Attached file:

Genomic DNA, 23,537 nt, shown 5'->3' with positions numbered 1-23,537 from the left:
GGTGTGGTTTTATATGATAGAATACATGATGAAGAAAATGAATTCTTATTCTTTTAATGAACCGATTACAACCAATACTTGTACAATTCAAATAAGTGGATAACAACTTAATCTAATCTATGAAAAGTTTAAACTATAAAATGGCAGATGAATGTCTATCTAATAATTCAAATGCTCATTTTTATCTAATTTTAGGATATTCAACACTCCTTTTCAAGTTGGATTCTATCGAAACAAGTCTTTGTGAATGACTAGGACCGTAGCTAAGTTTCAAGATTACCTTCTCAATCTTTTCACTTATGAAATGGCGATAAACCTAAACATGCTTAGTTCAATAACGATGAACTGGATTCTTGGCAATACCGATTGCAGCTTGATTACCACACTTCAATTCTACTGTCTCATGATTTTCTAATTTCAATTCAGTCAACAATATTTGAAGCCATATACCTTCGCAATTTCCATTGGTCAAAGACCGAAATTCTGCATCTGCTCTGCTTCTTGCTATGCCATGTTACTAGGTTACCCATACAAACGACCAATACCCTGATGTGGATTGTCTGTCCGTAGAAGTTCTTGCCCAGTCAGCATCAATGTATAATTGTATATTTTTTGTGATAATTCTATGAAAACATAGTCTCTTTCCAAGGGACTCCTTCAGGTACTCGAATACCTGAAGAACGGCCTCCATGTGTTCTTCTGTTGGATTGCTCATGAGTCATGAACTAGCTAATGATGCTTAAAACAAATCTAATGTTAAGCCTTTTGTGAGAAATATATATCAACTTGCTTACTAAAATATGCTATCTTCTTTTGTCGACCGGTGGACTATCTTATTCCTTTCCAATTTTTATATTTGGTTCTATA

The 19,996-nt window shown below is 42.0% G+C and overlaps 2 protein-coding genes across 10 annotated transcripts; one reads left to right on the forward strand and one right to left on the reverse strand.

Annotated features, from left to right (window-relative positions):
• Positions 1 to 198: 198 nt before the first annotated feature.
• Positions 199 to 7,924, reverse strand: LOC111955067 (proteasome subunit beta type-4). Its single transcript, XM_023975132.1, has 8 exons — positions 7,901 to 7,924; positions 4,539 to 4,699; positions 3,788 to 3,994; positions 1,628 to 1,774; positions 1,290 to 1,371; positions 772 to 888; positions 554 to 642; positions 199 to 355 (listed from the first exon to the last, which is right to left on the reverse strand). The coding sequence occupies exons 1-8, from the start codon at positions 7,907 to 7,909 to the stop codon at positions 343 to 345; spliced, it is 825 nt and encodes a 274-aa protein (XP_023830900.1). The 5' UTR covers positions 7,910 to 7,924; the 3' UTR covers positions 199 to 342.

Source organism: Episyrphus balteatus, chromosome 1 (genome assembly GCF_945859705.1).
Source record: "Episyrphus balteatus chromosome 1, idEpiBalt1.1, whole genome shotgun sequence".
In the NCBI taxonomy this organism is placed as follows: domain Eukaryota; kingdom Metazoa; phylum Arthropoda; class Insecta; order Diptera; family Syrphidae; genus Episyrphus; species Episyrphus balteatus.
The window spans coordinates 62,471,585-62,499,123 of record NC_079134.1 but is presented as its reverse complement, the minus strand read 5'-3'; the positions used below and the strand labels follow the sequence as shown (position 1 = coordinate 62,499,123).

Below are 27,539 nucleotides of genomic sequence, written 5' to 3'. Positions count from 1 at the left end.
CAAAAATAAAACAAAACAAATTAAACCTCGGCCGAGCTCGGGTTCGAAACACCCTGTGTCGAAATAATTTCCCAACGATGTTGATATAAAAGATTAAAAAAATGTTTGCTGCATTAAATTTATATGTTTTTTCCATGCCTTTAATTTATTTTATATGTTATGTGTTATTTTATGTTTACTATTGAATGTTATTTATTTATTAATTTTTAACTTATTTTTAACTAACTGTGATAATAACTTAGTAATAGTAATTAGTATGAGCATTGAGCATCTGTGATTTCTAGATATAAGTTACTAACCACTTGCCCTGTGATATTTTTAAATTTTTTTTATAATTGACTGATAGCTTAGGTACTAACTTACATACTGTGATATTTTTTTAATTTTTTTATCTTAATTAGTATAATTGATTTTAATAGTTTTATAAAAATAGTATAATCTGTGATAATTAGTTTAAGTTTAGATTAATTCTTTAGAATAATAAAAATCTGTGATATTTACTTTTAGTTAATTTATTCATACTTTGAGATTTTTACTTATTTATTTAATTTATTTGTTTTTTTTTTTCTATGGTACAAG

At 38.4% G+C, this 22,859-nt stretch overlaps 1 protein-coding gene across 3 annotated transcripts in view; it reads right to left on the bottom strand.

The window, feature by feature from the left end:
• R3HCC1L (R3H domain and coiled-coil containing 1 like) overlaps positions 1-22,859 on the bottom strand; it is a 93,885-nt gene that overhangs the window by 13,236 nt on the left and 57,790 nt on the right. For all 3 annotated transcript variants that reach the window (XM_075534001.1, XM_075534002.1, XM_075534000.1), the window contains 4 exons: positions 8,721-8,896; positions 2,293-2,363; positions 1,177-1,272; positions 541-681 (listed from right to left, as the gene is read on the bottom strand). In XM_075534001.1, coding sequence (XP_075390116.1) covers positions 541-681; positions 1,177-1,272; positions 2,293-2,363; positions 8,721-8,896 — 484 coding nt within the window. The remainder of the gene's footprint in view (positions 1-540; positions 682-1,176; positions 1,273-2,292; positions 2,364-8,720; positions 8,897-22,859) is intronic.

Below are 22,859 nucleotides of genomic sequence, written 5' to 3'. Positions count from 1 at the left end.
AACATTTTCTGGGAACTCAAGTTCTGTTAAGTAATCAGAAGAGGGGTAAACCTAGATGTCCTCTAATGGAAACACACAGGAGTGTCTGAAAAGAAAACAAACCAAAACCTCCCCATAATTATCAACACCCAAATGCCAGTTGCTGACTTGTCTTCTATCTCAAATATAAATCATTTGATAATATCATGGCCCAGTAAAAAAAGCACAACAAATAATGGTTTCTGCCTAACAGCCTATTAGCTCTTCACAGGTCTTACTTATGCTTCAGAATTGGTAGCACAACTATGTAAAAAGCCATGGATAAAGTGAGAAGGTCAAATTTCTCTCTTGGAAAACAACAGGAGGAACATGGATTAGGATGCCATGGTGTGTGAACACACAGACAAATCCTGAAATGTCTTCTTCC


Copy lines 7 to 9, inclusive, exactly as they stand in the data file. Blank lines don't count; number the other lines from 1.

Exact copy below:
Source organism: Episyrphus balteatus, chromosome 1 (genome assembly GCF_945859705.1).
Source record: "Episyrphus balteatus chromosome 1, idEpiBalt1.1, whole genome shotgun sequence".
In the NCBI taxonomy this organism is placed as follows: domain Eukaryota; kingdom Metazoa; phylum Arthropoda; class Insecta; order Diptera; family Syrphidae; genus Episyrphus; species Episyrphus balteatus.